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This is the fourth in a series of articles on extra curricular activities in the college. These articles are intended as a supplement to the information received by the class of 1930 at the Phillips Brooks House reception.
The Harvard Advocate has had many changes of format in the years since 1866, yet it holds a familiar place in the undergraduate and the outside world. Although sometimes companioned for strident intervals, it is now the most important published outlet for Harvard literary ambitions and opinions.
The Advocate this year will have six issues. They will follow a policy started with the May Day number last spring when, as "a lady in red", Either Advocate contemplated the polite Left, and walked the barricades thrown up in the streets of Art, the Drama. Literature, Polities and Behaviour. Each issue will be made up to strike some dominant note, echoed even in the regular departments of comment and review--the Stage, Book Notes, and Music. The emphasis may underline an American evaluation of the present day, or an estimate of Humanism at Harvard. In all choice of emphasis the policy of each issue will be the realization of the Advocate's editorial aim. The Advocate seeks to chart, by publication of undergraduate and any such other material as is appropriate, where the force of college opinion and interest lies in any field, and the further result of its pressure. There are no limits: the subject may be athletics, scholarship, or poetry.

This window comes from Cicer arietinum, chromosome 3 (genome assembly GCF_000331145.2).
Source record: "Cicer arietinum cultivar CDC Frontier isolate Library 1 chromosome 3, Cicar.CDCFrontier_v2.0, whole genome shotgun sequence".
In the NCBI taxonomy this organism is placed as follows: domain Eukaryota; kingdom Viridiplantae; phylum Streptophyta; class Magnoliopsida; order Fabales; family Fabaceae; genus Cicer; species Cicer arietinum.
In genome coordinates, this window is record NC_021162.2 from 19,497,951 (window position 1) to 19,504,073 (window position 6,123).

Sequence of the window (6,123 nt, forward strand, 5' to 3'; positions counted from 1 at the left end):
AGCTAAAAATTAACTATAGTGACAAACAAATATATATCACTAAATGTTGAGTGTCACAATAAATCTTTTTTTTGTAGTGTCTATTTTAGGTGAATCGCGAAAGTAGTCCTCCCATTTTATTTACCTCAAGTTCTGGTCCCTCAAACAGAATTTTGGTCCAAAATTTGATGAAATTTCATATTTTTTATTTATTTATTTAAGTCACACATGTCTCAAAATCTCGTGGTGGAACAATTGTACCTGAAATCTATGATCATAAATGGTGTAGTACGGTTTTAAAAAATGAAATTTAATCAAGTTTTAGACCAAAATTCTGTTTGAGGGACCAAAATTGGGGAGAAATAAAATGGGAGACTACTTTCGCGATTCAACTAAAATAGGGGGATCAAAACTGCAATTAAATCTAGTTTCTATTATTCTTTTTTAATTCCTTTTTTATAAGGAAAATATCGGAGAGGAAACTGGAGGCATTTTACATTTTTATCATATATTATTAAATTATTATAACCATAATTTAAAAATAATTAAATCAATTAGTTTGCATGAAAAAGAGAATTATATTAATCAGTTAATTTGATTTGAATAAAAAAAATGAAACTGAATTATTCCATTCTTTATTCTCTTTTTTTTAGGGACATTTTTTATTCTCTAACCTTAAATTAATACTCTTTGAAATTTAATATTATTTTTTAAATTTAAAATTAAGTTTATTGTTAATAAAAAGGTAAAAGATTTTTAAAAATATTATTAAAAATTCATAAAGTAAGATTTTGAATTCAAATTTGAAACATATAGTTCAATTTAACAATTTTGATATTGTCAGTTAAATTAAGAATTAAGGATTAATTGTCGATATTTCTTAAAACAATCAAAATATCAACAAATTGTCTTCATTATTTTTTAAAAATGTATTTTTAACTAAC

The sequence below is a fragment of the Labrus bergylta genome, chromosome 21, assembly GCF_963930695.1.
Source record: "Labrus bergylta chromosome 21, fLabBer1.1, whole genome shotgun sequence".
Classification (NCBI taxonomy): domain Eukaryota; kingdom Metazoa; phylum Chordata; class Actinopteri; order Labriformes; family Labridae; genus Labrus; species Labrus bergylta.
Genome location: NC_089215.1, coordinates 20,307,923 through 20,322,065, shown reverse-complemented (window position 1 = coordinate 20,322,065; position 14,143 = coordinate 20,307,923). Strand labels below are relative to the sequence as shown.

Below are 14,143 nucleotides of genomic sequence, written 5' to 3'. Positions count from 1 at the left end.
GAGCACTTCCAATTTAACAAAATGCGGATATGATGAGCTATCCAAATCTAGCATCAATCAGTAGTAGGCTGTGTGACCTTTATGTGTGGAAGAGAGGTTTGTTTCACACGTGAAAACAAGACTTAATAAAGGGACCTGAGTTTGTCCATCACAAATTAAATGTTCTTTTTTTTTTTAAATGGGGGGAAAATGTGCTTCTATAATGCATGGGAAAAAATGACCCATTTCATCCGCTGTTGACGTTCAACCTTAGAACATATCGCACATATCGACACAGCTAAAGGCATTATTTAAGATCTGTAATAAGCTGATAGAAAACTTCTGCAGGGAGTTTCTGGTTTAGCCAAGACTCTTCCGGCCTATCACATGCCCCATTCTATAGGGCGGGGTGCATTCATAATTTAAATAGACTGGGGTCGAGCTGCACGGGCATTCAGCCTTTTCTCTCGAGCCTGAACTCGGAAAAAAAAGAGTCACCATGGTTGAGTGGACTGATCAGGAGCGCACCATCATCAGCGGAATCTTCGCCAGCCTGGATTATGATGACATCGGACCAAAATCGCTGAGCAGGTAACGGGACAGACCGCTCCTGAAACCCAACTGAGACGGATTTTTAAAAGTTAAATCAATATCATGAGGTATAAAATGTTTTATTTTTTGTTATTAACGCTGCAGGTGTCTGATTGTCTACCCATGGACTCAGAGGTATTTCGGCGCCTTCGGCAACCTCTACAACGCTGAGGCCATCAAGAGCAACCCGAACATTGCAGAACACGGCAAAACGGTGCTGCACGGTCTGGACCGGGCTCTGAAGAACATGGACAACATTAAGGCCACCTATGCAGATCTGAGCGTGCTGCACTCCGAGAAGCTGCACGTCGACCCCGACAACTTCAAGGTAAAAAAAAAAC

Admission to the Advocate board is possible in either of two competitions, one just starting, the second scheduled for the Spring. On the board, Literary and Business associates combine in a more than fair knowledge of each other's activities and difficulties. Therefore a candidate with gifts limited to the coorcion of subscriptions, or the man whose efforts are phenomenal toward getting himself in print are not so likely to find the pine room over plympton Street suited to them.
For a reminiacent need five minutes in the files will repay dusty fingers by evidence of those who worked before. True, all have not become book-of-the month-club writers or powerful publishers, indeed some have strayed so far as the White House, an older president, or the daily column of America's most quoted political prophet.
Often Mother Advocate takes pleasure in extending the hospitality of the College to people of artistic and literary interests, pausing in Cambridge. The last guests to oblige with readings at Spring teas were Robert Frost and John Crowe Ransom. It is not even difficult to remember back to mid-winter when she felt very comfortable in the same room with Miss Gertrude Stein, and was vastly entertained.
The Advocate Board is proportionally a small group, and consequently in the work of manuscript, proof, dummy and sale--all the preparation for publication--there must exist a close cooperation. This cooperation is possible because of a common interest. It is to those members of the undergraduate body who are capable of such sustained interest that the Advocate should make its strongest appeal
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